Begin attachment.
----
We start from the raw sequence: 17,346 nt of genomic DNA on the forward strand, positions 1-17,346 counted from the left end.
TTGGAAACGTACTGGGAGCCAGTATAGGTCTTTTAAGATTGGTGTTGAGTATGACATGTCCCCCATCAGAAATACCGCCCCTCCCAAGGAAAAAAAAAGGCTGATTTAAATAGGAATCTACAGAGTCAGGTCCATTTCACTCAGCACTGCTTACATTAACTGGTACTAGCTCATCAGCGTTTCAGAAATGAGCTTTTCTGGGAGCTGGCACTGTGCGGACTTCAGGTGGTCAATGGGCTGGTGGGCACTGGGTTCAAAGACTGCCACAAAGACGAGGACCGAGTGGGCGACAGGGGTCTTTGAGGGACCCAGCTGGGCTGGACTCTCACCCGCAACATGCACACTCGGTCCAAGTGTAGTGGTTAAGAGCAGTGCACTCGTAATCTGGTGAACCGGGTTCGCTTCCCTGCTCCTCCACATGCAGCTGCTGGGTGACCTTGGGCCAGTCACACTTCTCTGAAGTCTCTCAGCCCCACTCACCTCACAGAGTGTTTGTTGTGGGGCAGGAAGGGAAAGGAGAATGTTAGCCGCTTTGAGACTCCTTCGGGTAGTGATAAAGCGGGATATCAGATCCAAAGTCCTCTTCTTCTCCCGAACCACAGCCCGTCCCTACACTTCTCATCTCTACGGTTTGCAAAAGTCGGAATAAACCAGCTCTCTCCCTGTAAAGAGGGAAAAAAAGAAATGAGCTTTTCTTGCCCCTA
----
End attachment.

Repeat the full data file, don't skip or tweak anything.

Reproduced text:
We start from the raw sequence: 17,346 nt of genomic DNA on the forward strand, positions 1-17,346 counted from the left end.
TTGGAAACGTACTGGGAGCCAGTATAGGTCTTTTAAGATTGGTGTTGAGTATGACATGTCCCCCATCAGAAATACCGCCCCTCCCAAGGAAAAAAAAAGGCTGATTTAAATAGGAATCTACAGAGTCAGGTCCATTTCACTCAGCACTGCTTACATTAACTGGTACTAGCTCATCAGCGTTTCAGAAATGAGCTTTTCTGGGAGCTGGCACTGTGCGGACTTCAGGTGGTCAATGGGCTGGTGGGCACTGGGTTCAAAGACTGCCACAAAGACGAGGACCGAGTGGGCGACAGGGGTCTTTGAGGGACCCAGCTGGGCTGGACTCTCACCCGCAACATGCACACTCGGTCCAAGTGTAGTGGTTAAGAGCAGTGCACTCGTAATCTGGTGAACCGGGTTCGCTTCCCTGCTCCTCCACATGCAGCTGCTGGGTGACCTTGGGCCAGTCACACTTCTCTGAAGTCTCTCAGCCCCACTCACCTCACAGAGTGTTTGTTGTGGGGCAGGAAGGGAAAGGAGAATGTTAGCCGCTTTGAGACTCCTTCGGGTAGTGATAAAGCGGGATATCAGATCCAAAGTCCTCTTCTTCTCCCGAACCACAGCCCGTCCCTACACTTCTCATCTCTACGGTTTGCAAAAGTCGGAATAAACCAGCTCTCTCCCTGTAAAGAGGGAAAAAAAGAAATGAGCTTTTCTTGCCCCTA